The national coordinator, however, calls on all human rights groups to redouble their efforts in the fight against “gruesome human rights violations such as sexual violations and molestation of young girls’’.
Nevertheless, Onwubiko underscores the need to retrain and reform the police, while equipping them with the wherewithal to establish functional anti-rape squads in all police formations and divisions across the country.
“Above all, the Nigerian Human Rights Commission (NHRC) must be up and doing in efforts to protect and promote the human rights of Nigerians.
“The Freedom of Information Act and the amendments of the enabling Act setting up the NHRC should be used as tools in efforts to facilitate a holistic change in the human rights profile of Nigeria, which is currently low,” he said.
Sharing similar sentiments, Mrs Aver Gavar, Deputy Director (Legal) and Head of Focal Areas Unit, NHRC, says the UN initiated the Human Rights Day, as part of the campaign to ensure the protection of the people’s rights.
“The Day is about knowing and living your rights every single day,” she adds.
Gavar stresses that human rights violations include extra-judicial killings, displacement of people from their communities and places of abode, and loss of people’s right to education, shelter and health.
“As a commission, we have observed the huge burden of Internally Displaced Persons (IDPs), who have complained of being despondent.
“This situation could be viewed as a gap in governance, even as Nigeria is a party to the Kampala Convention, which places the primary responsibility of the care of IDPs on the government,’’ she says.
The NHRC official says that in instances of human rights abuse, the commission often intervenes by seeking redress.
She says that the redress could be in the form of compensation or by way of restitution.
She expatiates that the restitution ensures the reinstatement of the original status quo of people whose rights have been violated or trampled upon.
Gavar, however, notes that the amendment of the Nigerian Human Rights Commission Act in 2012 has increased the citizens’ confidence in the commission’s ability to handle complaints about human rights abuses.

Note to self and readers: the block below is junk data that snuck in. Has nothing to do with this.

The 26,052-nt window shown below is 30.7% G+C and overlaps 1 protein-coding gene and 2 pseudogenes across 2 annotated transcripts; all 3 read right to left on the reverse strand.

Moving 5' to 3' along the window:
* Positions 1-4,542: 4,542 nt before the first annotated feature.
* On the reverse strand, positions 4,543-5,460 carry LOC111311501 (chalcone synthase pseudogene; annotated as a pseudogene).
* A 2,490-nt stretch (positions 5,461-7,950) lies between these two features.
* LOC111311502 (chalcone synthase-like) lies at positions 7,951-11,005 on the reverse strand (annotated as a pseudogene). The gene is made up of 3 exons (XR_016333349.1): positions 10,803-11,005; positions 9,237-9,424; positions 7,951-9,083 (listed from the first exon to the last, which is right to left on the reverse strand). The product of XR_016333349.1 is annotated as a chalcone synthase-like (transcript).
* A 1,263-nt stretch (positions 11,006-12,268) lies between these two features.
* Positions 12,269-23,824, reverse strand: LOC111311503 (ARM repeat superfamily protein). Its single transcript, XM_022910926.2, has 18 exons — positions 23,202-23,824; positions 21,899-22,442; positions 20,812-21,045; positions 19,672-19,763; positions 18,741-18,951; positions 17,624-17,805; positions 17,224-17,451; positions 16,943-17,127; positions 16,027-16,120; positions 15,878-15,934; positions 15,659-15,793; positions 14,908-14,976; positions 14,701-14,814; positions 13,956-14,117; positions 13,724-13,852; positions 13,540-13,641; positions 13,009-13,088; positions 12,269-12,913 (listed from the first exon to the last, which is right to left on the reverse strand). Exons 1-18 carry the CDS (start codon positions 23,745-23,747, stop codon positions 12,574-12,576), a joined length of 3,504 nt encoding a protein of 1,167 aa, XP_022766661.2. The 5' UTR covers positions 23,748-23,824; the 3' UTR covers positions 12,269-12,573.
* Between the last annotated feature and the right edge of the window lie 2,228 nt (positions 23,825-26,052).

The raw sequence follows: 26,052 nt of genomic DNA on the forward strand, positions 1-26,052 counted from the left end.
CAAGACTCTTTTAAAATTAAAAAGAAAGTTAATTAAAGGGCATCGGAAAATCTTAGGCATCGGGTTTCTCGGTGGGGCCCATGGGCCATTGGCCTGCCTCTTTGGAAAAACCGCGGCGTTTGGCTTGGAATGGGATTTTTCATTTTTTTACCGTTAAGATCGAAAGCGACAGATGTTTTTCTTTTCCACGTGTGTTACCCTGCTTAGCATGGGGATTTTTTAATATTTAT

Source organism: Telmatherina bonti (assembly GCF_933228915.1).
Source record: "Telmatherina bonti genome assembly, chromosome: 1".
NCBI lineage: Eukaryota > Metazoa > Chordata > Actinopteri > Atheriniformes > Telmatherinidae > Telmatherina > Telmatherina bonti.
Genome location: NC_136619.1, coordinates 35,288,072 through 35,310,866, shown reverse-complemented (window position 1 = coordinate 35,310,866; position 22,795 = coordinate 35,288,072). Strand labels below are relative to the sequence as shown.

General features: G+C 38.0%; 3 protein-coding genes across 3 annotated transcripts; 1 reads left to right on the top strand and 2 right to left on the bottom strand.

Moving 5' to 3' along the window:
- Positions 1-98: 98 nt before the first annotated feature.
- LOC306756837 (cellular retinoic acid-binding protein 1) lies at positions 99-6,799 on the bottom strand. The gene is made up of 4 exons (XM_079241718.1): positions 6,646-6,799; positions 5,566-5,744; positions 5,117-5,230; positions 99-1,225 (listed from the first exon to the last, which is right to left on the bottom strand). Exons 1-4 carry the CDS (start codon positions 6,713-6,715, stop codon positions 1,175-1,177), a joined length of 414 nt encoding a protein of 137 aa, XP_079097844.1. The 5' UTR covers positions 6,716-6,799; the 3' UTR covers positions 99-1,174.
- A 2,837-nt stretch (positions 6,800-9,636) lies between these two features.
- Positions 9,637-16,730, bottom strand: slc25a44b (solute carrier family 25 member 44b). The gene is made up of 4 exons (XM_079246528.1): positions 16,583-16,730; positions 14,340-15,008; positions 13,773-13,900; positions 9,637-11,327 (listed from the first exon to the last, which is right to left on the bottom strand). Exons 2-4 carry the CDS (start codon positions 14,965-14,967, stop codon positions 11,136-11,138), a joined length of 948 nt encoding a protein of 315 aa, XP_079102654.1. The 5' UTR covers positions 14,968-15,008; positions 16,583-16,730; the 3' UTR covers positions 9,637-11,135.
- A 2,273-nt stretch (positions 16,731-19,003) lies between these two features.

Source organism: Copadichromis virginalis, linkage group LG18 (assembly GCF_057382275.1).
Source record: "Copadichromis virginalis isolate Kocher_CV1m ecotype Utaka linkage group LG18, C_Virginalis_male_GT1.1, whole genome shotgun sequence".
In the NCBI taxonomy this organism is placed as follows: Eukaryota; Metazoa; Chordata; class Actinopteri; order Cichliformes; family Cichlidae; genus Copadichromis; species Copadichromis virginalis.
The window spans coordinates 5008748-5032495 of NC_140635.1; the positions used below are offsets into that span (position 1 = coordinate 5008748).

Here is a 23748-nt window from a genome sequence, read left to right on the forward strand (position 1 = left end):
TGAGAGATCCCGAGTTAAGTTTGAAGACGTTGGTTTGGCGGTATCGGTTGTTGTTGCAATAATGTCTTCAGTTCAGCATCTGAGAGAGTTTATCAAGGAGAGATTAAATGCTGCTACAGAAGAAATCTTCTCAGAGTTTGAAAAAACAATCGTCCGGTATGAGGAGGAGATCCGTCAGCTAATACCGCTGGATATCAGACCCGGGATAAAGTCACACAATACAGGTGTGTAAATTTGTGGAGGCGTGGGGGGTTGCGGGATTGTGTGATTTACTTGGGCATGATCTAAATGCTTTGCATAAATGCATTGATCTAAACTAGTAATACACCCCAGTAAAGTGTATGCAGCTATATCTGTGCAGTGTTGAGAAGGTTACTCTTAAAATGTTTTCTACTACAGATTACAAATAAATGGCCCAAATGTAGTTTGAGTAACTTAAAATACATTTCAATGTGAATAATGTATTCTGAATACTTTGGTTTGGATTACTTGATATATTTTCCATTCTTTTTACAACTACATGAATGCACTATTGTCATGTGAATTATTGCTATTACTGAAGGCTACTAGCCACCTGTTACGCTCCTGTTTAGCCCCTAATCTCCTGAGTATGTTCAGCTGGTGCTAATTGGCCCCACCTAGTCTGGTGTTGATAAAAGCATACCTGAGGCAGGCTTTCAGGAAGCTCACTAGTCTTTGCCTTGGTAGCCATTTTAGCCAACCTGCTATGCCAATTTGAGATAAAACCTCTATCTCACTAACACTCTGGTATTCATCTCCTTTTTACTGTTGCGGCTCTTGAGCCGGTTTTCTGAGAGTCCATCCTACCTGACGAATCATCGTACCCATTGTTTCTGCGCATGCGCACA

“The number of complaints brought before the commission, particularly from 2012 to date, has doubled.
“We count this as an indicator of increased public confidence in the commision,” she says.
Gavar says that the commission regularly receives complaints on public rights issues such as forced evictions and other matters of public interest.
She says that while some of the complaints are dealt with internally — in the Protection and Investigation Department of NHRC — others that are more sensitive in nature (matters of public interest) are handled by the commission’s tribunal.
“Decisions of the commission’s tribunal have a status that is akin to that of high court decisions. Appeals against the tribunal’s decisions can also be brought before the Court of Appeal,’’ she says.
Gavar says that NHRC is collaborating with non-governmental organisations (NGOs) and civil society organisations (CSOs), adding that a lot of the commission’s success can be attributed to such collaborative efforts.
“We have met with certain NGOs to set up an agenda for the new Inspector General of Police, Mr Suleiman Abba,’’ she adds.
The deputy director reiterates that the main mandate of NHRC is to create an enabling environment for the preservation of the citizens’ human rights.
“We are proactive, and not just reactive, in our approach to human rights issues.
“We create public awareness of human rights and we also embark on advocacy visits to decision-makers who are the people in government.
“Such visits are made on the implementation of some of the laws as well as the international and regional instruments which Nigeria has ratified,’’ she adds.
Gava believes that sustained efforts should be made to encourage the government to protect the citizens’ human rights, as part of the strategies put in place to promote a better society.
All the same, human rights activists underscore the need for all countries of the world to initiate pragmatic measures to promote the fundamental rights of their citizens and guard against human rights violations.